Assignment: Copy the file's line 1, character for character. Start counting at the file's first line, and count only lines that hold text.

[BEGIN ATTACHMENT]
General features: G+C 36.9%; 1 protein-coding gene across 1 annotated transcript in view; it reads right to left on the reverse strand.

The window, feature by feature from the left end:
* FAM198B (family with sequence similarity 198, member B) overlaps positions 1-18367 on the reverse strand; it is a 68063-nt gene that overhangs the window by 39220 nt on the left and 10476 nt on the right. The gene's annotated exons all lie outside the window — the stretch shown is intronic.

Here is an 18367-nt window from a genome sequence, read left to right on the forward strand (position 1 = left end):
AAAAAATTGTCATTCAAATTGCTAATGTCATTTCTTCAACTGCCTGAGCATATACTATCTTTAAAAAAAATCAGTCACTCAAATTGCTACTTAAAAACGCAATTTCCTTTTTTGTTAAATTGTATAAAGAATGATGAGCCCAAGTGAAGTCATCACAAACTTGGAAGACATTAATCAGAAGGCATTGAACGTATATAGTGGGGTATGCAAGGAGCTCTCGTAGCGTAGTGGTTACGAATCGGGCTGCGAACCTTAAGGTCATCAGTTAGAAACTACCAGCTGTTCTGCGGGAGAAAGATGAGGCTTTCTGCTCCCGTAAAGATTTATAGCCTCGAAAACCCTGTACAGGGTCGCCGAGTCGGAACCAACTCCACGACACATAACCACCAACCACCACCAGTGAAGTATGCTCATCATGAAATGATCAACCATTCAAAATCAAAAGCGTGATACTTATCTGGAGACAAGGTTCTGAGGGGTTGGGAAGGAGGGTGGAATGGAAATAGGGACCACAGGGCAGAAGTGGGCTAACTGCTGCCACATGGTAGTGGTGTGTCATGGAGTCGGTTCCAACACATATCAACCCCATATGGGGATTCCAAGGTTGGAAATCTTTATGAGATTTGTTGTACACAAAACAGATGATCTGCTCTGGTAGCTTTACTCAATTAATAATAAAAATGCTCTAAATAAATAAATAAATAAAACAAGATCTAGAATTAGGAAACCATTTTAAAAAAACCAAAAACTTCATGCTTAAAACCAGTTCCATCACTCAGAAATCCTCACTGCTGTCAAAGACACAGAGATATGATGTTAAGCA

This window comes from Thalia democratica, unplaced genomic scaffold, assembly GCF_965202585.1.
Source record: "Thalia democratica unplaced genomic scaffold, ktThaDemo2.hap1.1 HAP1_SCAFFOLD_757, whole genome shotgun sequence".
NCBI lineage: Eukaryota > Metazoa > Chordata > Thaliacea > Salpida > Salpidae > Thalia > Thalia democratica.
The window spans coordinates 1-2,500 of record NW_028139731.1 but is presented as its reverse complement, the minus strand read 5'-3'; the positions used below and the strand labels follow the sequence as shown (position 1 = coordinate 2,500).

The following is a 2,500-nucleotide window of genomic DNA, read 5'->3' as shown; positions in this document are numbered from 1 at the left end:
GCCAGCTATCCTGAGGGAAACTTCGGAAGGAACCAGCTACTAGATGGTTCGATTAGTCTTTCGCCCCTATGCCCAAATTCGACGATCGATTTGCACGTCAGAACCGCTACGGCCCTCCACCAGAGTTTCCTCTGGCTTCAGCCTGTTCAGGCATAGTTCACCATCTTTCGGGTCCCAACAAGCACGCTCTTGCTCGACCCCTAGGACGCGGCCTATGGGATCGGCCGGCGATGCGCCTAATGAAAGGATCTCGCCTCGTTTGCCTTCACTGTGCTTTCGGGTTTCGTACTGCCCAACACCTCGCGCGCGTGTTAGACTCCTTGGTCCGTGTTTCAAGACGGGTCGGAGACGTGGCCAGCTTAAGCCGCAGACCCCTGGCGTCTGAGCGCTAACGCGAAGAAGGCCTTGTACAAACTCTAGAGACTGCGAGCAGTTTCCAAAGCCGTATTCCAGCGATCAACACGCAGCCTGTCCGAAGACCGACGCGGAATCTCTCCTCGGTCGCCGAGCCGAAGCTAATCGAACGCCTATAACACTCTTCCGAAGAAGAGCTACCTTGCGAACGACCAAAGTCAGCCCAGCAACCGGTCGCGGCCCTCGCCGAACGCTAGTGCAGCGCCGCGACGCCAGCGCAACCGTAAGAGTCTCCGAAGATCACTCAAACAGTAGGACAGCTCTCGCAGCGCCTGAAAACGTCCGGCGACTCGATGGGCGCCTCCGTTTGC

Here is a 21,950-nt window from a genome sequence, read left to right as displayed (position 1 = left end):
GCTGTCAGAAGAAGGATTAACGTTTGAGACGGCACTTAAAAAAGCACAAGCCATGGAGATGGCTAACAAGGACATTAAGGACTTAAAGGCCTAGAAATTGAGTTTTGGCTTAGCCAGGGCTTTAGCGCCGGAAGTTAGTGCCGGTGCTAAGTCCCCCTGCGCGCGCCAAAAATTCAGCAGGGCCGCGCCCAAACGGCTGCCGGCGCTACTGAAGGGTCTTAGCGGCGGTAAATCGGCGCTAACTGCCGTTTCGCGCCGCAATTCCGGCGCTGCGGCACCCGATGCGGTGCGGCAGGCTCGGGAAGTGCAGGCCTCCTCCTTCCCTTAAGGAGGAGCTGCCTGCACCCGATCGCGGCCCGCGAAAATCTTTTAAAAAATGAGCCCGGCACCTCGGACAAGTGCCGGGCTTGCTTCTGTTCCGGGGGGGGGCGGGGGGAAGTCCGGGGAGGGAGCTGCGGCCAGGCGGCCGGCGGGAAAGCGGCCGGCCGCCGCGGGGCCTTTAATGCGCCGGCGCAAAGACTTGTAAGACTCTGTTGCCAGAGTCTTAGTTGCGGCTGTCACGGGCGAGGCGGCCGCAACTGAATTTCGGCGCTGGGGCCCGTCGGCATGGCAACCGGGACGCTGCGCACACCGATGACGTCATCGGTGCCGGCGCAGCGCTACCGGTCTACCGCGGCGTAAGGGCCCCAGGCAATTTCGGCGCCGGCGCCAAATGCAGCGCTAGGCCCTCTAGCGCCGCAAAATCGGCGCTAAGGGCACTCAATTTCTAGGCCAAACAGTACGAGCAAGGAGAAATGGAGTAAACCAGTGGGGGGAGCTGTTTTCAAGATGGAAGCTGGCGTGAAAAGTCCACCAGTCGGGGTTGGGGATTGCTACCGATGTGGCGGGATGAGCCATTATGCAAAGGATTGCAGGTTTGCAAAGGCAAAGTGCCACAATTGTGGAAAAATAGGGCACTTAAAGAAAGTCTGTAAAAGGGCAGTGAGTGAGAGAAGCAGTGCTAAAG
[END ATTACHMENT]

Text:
General features: G+C 36.9%; 1 protein-coding gene across 1 annotated transcript in view; it reads right to left on the reverse strand.